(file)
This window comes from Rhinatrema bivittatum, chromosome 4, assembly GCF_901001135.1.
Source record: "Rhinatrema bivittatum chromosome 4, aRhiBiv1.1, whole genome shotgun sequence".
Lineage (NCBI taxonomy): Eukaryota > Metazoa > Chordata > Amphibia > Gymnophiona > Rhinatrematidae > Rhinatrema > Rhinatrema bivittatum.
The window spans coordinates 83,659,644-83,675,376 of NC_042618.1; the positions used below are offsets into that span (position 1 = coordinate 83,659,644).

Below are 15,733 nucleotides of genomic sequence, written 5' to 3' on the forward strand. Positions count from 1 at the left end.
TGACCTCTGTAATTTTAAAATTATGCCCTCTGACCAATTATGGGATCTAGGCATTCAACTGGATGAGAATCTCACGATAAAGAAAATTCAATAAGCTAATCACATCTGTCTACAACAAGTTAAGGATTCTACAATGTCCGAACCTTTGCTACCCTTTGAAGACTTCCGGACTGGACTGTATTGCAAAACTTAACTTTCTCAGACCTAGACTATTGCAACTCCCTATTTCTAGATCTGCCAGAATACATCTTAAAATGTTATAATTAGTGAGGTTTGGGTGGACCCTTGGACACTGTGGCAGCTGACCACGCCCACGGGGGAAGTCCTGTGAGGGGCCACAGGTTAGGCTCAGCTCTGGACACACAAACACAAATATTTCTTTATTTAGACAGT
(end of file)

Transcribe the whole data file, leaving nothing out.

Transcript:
This window comes from Rhinatrema bivittatum, chromosome 4, assembly GCF_901001135.1.
Source record: "Rhinatrema bivittatum chromosome 4, aRhiBiv1.1, whole genome shotgun sequence".
Lineage (NCBI taxonomy): Eukaryota > Metazoa > Chordata > Amphibia > Gymnophiona > Rhinatrematidae > Rhinatrema > Rhinatrema bivittatum.
The window spans coordinates 83,659,644-83,675,376 of NC_042618.1; the positions used below are offsets into that span (position 1 = coordinate 83,659,644).

Below are 15,733 nucleotides of genomic sequence, written 5' to 3' on the forward strand. Positions count from 1 at the left end.
TGACCTCTGTAATTTTAAAATTATGCCCTCTGACCAATTATGGGATCTAGGCATTCAACTGGATGAGAATCTCACGATAAAGAAAATTCAATAAGCTAATCACATCTGTCTACAACAAGTTAAGGATTCTACAATGTCCGAACCTTTGCTACCCTTTGAAGACTTCCGGACTGGACTGTATTGCAAAACTTAACTTTCTCAGACCTAGACTATTGCAACTCCCTATTTCTAGATCTGCCAGAATACATCTTAAAATGTTATAATTAGTGAGGTTTGGGTGGACCCTTGGACACTGTGGCAGCTGACCACGCCCACGGGGGAAGTCCTGTGAGGGGCCACAGGTTAGGCTCAGCTCTGGACACACAAACACAAATATTTCTTTATTTAGACAGT